In doing so they are resorting to dog-whistle anti-immigration sentiment and ignoring the fact that inwards migration helps the economy:
For a country with such a long history as a migration destination, it is astonishing just how quickly new migration can be portrayed as negative or even a threat. As the Treasury papers show, it is neither.
On the contrary, the projected uplift in migration figures comes just at the right time for the New Zealand economy and provides ample economic opportunities. There are two caveats, however: New Zealand needs to attract the migrants it needs and it needs to lift its game to accommodate these migrants.
To put the Treasury’s forecasts into perspective, it is worth looking at long-term population trends. The Treasury predicts the population will increase by a quarter of a million people, from 4.46 million in 2013 to 4.72 million in 2018. That is an increase of just over a quarter million, which may sound substantial but it is important to realise two things about these numbers.
First, more than half of the increase (57%) is natural (that is, more births than deaths) and only 43% is due to net migration. Second, by New Zealand’s historical standards, a population growth of 1.1% a year is not high. In 85 out of the 128 years where data has been collected, population growth rate was above this level.
A net migration gain doesn’t just mean more people arriving, it means fewer are leaving and among those coming are New Zealanders returning, most of whom we should be welcoming back.
The population growth forecast should be welcomed rather than feared. It comes at a time for the New Zealand economy when, figuratively speaking, we need all hands on deck.
Yes, the population number will rise (as will the labour force) but the total number of people in employment rises even faster. This means the unemployment rate is forecast to go down to just 4.4% by 2018, even despite a slight increase in the labour market participation rate from 67.9% last year to 69.0%.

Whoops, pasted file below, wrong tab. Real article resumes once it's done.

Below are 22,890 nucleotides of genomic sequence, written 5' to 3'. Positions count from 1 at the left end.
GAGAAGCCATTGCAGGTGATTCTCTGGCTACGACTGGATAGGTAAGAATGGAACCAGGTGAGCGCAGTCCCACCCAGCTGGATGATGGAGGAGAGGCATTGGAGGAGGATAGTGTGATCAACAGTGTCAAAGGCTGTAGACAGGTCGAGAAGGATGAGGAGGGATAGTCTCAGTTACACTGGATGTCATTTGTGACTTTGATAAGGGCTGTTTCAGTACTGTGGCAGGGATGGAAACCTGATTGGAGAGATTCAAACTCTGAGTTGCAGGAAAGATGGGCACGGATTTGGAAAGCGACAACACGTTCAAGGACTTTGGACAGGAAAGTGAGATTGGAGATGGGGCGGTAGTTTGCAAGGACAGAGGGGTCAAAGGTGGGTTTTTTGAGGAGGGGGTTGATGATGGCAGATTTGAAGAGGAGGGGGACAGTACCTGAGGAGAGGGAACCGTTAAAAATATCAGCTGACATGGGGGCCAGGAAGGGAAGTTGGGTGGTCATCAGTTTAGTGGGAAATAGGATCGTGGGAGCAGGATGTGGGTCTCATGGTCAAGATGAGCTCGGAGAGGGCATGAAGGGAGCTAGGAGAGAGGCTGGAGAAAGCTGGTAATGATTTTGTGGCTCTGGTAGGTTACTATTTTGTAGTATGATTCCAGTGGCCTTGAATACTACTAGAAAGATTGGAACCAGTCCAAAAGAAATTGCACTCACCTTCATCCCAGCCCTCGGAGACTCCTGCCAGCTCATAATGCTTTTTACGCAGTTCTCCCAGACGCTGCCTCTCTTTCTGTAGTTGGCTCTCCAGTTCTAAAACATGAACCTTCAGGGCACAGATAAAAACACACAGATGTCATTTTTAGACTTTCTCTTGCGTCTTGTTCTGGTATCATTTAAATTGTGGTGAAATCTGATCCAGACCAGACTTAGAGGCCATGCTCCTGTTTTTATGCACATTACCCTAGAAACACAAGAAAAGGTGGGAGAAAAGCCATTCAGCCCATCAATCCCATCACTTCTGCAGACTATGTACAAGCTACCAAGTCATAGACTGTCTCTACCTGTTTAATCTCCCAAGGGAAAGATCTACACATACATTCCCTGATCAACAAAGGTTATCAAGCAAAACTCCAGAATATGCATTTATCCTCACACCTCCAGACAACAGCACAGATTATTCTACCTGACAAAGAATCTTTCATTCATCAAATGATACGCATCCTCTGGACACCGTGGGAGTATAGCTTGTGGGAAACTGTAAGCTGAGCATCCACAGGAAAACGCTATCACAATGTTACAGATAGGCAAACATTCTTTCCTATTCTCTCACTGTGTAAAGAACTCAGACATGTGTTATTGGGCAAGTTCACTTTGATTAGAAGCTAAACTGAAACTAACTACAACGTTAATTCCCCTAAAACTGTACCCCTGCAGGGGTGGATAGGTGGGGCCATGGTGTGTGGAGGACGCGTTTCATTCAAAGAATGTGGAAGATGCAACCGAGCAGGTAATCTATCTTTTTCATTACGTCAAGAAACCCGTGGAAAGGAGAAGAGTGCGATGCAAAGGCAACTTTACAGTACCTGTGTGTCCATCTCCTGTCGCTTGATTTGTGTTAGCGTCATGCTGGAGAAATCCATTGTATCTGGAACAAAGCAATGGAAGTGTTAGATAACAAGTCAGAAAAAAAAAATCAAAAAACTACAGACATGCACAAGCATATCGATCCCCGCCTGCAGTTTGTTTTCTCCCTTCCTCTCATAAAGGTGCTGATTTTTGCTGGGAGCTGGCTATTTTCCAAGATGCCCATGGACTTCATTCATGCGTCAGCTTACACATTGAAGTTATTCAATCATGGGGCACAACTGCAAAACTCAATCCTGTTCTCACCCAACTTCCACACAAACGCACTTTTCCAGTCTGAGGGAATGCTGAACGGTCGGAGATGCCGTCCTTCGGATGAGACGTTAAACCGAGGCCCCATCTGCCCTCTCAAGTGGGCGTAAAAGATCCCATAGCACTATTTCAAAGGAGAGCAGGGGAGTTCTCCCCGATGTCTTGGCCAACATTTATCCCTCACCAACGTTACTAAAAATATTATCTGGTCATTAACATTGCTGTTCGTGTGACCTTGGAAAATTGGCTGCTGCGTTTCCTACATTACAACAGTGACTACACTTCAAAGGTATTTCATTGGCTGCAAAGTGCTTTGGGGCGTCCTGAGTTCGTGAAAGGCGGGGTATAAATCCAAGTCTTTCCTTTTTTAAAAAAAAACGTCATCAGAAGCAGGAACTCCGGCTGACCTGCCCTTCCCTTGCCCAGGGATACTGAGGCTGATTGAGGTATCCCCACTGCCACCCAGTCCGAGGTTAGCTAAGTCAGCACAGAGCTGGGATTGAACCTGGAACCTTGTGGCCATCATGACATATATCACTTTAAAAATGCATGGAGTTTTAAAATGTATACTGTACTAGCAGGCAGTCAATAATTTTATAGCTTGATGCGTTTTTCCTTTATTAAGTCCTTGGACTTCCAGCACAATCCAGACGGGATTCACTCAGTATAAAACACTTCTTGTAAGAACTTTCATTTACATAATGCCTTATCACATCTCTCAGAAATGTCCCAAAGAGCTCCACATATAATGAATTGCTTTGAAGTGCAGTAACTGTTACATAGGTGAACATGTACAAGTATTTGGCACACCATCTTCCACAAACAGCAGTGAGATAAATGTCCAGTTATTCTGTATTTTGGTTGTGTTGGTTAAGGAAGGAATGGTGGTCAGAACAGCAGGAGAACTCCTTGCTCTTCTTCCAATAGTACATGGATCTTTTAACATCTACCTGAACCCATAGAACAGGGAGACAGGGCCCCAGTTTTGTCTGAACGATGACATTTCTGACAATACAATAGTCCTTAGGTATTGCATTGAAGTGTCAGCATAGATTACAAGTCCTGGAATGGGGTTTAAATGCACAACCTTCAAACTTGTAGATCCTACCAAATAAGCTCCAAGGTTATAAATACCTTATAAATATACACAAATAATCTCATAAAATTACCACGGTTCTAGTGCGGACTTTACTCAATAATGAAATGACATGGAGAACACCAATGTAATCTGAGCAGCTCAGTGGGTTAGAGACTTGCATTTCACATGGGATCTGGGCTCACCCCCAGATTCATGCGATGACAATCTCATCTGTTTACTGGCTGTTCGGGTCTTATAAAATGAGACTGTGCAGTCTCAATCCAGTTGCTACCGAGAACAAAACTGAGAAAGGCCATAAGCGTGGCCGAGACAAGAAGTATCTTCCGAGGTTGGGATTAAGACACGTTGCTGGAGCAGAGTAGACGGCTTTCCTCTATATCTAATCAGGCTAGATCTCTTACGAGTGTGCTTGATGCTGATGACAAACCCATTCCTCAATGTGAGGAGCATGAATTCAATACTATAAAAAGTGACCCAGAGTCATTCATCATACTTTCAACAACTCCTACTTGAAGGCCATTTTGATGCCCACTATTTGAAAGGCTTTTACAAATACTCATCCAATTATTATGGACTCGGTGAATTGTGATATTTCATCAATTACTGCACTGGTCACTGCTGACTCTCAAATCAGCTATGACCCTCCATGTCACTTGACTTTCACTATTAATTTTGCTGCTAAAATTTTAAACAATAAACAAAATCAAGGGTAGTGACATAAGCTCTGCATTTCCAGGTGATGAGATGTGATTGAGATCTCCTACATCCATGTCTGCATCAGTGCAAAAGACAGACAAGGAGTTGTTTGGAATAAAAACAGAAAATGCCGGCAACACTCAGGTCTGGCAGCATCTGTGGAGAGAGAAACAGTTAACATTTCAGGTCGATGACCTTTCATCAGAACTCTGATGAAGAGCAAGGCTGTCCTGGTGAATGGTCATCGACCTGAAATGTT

To put it simply, there is no shortage of jobs for new migrants. They are entering a labour market, which is edging toward full employment, with labour shortages reported in parts of the country and across many industries.
Without migration, pressure on wages and therefore inflationary pressures would increase. There can be no doubt new migrants will make a positive contribution to the development of the domestic economy. They will add to its productive capacity and also strengthen demand.
It certainly would not be in New Zealand’s interest to curb migration. Our ability to fine-tune migration figures is limited since a large part of the net migration intake consists of returning Kiwis. For example, people who once left for Australia and now return home as the Australian economy no longer looks that promising.
These people have a right to reside in New Zealand and cannot simply be turned back at the airport. . .
On the contrary, they should be welcomed, at least some of those will be people whose leaving was lamented as contributing to the brain drain.
Politicians should face it: New Zealand is a migration destination – and it is all the better for it. Because we are such an attractive destination for potential migrants, we can afford to select those we need most.
We can strategically define the skills we need to build our economy. But we should also ensure those who come here also subscribe to New Zealand values – that they speak our language, respect our laws and become part of the community.
I say all this as a migrant myself – and as a father of a Kiwi son who cares about this country and wants to make it better. I was once part of New Zealand’s net migration statistic.
Maybe I pushed up house prices at the margin when I arrived. But I am doing my best to make this country a better place. Even if it means defending the positive impacts of migration against populist responses in an election year.